Poetry Explorer- Classic Contemporary Poetry, THE LANGUAGE OF FLOWERS, by MARIA ABDY

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Classic and Contemporary Poetry

THE LANGUAGE OF FLOWERS, by             Poet's Biography
First Line: The mystic science is not mine
Last Line: To commune with the flowers.
Alternate Author Name(s): Smith, Maria; Abdy, Mira; M. A.
Subject(s): Flowers

The mystic science is not mine
That Eastern records teach;
I cannot to each bud assign
A sentiment and speech;
Yet, when in yonder blossom'd dell
I pass my lonely hours,
Methinks my heart interprets well
The eloquence of flowers.

Of life's first thoughtless years they tell,
When half my joy and grief
Dwelt in a lily's opening bell,
A rosebud's drooping leaf --
I watched for them the sun's bright rays,
And feared the driving showers,
Types of my girlhood's radiant days
Were ye, sweet transient flowers.

And sadder scenes ye bring to mind,
The moments ye renew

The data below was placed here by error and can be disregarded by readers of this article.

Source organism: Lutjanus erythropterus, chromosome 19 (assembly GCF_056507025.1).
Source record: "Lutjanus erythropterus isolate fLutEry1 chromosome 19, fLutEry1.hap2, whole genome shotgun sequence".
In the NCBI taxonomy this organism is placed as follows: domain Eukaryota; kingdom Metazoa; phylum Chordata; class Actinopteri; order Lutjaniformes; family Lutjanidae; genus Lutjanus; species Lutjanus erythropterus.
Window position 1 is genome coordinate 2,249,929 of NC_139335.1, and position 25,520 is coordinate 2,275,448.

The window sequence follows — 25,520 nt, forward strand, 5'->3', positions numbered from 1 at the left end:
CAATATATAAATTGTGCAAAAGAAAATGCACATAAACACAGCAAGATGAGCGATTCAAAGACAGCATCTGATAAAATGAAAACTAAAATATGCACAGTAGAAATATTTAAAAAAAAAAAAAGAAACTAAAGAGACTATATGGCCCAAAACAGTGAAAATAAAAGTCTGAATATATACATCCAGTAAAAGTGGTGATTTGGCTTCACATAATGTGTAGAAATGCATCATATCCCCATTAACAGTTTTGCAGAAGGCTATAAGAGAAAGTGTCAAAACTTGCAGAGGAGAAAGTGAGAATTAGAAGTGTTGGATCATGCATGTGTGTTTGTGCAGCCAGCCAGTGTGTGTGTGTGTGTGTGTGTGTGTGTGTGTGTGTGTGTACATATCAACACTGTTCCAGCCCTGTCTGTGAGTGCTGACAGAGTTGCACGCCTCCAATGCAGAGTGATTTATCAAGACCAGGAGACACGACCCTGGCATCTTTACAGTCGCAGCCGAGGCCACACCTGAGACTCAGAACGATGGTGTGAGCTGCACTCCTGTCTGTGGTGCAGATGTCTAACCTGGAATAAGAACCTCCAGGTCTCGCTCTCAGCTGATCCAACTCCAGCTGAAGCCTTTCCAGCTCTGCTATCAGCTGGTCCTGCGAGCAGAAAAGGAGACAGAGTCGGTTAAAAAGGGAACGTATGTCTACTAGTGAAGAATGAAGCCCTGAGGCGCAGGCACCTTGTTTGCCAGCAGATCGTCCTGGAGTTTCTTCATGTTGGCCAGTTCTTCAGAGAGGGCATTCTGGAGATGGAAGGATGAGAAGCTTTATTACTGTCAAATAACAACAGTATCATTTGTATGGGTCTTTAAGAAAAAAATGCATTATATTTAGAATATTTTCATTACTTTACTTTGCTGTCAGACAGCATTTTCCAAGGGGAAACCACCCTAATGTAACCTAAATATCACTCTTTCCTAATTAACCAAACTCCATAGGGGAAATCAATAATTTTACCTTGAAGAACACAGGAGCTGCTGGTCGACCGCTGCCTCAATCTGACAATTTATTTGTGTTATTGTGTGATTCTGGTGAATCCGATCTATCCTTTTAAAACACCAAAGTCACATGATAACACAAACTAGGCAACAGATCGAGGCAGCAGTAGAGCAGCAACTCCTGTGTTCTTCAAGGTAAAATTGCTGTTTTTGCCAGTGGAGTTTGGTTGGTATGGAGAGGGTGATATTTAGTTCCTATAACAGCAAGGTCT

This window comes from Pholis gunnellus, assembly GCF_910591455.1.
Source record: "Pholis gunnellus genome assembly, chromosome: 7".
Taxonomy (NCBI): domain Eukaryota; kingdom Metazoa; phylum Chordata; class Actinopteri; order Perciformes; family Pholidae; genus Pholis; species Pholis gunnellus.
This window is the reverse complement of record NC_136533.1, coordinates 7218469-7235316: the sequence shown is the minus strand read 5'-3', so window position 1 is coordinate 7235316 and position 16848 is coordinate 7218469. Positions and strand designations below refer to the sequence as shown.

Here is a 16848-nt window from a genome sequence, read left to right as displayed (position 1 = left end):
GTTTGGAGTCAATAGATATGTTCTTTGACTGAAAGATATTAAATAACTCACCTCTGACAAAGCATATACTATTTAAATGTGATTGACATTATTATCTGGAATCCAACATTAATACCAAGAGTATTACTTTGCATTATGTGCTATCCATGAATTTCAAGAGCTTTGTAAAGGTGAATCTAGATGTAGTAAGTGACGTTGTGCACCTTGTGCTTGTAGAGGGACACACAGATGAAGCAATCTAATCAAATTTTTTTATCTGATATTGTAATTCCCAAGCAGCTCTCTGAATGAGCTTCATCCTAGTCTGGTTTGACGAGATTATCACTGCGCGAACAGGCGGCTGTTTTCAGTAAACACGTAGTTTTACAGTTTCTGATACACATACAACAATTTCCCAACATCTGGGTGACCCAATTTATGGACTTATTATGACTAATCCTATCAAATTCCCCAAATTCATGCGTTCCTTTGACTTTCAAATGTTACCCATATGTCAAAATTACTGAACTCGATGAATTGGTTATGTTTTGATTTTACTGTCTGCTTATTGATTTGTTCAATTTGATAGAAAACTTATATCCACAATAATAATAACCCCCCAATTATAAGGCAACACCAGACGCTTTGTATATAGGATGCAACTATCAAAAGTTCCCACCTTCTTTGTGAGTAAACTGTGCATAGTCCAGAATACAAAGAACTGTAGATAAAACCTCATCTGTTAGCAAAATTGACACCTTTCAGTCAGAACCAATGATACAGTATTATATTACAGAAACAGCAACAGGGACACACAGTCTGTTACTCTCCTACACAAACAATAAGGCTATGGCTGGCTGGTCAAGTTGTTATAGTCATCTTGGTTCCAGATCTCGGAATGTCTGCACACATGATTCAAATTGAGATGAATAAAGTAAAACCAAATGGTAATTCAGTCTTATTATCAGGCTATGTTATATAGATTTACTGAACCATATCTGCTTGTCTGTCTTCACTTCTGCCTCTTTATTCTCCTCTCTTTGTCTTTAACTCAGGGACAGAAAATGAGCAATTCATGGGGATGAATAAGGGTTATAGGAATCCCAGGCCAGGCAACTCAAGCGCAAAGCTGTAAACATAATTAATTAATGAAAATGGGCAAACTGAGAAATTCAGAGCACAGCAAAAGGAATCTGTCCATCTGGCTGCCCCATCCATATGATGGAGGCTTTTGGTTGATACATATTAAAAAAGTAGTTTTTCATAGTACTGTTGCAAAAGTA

When first the woodbine's wreaths I twined,
A loved one's grave to strew;
On the cold turf I weeping spread
My offering from the bowers,
Ye seemed meet tribute to the dead,
Pale, perishable flowers.

Yet speak ye not alone, fair band,
Of changefulness and gloom,
Ye tell me of God's gracious hand,
That clothes you thus in bloom,
And sends to soften and to calm
A sinful world like ours,
Gifts of such purity and balm
As ye, fresh dewy flowers.

And while your smiling ranks I view,
In vivid colours drest,
My heart, with faith confirmed and true,
Learns on the Lord to rest:
If He the lilies of the field
With lavish glory dowers,
Will he not greater bounties yield
To me, than to the flowers?

Still, still they speak -- around my track
Some faded blossoms lie,
Another spring shall bring them back,
Yet bring them, but to die:
But we forsake this world of strife,
To rise to nobler powers,
And share those gifts of endless life,
Withheld from earth's frail flowers.

O may I bear your lessons hence,
Fair children of the sod,
Yours is the calm mute eloquence,
That leads the thoughts to God:
And oft amid the great and wise,
My heart shall seek these bowers,
And turn from man's proud colloquies,
To commune with the flowers.

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